Upgrading to a custom template on Blogger

I started out this site with a free template that I found online. I prefer to do my own web design so my site isn't exactly like other sites, but sometimes with blogs I like to start putting content up first, then work on the design later. Using a free template is cheap and easy.

Once there's some content on the site, and I've included the gadgets I'd like to use for the site, I like to create a new template from scratch. In this post I'll describe the process I use to create blog templates.

The process is similar for most types of websites, only the last section is specific to Blogger.com.

Overview

Before you get started, it's a good idea to download your template and save it on your local hard drive in case you encounter problems.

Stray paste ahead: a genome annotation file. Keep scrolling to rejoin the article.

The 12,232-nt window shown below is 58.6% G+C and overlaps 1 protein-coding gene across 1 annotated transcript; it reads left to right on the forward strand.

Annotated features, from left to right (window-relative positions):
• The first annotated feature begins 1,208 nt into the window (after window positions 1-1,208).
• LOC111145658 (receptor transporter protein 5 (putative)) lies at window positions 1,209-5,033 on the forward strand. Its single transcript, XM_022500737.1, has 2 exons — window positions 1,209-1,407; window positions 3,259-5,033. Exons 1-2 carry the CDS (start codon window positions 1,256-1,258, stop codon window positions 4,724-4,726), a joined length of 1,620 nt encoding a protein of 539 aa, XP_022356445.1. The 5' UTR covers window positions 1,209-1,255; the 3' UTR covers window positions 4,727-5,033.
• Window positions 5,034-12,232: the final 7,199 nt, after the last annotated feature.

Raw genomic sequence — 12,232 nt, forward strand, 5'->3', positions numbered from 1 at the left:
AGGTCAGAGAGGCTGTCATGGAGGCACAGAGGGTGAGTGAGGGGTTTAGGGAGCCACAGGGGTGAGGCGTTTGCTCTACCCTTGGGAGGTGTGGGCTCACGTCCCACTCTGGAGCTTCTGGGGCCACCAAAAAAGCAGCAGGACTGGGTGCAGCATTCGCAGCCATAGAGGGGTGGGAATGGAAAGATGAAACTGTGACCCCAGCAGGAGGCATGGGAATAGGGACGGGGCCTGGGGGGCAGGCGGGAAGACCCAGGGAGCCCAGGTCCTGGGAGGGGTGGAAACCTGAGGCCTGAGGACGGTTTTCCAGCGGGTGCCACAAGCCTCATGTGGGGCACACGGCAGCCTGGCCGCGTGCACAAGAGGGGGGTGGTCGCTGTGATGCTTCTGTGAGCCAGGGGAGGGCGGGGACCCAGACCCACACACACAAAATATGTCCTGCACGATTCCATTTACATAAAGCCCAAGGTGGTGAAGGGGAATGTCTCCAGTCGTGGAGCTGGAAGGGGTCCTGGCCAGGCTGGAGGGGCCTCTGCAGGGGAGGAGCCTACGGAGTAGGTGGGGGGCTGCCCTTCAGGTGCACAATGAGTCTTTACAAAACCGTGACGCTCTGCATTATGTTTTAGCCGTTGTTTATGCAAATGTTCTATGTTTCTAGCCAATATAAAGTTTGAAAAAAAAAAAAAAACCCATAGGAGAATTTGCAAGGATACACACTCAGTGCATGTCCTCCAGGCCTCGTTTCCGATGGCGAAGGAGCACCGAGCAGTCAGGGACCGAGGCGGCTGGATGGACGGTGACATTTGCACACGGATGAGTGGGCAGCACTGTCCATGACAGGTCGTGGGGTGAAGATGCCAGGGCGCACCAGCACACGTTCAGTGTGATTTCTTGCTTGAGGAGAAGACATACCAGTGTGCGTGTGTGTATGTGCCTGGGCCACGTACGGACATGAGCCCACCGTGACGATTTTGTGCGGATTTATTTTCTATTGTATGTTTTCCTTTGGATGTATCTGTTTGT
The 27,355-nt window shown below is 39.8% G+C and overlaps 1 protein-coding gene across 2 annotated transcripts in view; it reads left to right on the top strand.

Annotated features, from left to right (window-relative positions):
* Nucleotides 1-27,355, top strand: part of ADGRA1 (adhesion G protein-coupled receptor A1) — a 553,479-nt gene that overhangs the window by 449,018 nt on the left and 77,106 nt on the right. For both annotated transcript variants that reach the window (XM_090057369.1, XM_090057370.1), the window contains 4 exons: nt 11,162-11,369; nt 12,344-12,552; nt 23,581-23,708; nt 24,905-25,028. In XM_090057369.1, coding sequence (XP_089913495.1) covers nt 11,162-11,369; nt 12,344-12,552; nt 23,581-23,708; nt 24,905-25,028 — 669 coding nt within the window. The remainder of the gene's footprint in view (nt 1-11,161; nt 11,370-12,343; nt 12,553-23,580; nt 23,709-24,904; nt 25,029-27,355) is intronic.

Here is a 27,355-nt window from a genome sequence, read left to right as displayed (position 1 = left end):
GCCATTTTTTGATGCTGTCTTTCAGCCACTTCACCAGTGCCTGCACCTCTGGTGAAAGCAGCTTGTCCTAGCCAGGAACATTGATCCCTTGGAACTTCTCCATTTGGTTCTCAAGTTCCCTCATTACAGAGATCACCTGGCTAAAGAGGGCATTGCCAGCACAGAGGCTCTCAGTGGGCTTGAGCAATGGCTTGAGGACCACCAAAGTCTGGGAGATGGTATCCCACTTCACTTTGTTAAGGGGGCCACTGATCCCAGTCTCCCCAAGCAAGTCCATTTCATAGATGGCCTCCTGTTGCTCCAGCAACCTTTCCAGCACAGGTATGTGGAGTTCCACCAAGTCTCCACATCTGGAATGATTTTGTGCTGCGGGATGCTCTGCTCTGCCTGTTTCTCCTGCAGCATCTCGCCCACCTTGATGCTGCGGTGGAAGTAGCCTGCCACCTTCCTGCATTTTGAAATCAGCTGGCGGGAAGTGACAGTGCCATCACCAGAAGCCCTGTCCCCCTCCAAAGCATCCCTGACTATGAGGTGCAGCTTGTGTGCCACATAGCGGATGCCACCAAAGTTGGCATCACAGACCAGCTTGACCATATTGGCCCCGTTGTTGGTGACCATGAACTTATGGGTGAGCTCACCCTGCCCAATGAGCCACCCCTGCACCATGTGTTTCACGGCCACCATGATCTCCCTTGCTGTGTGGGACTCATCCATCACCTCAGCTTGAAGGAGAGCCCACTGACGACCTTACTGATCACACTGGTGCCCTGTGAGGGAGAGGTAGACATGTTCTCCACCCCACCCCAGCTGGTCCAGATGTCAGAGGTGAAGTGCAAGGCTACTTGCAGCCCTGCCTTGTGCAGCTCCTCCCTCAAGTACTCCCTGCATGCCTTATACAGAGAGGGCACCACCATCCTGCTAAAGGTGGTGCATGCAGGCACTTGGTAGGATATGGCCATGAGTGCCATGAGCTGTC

There are 5 basic steps:
  • Find a Stock template with similar layout.
  • Start posting and adding gadgets so there's something to work with
  • Mock up the site in a graphics program.
  • Create a standard HTML file for the layout.
  • Add Blogger related code

Find A Stock Blogger Template

In this instance I started with a free Blogger template. Most of the time I'll just start using plain HTML tags to get content up, but for most blog services/software, there are plenty of free templates available.

What I was looking for in a template was something that was mostly plain and that had a 3 column layout. I chose Tecno World. Because it was similar to what I had in mind.

I chose not to use one of the standard templates that Blogger.com provides for a few reasons. There are so few and so many are using them, at least with a third party template, fewer people are likely to be using it. Since I will have the stock template up for a while as I add content, I want something reasonably nice.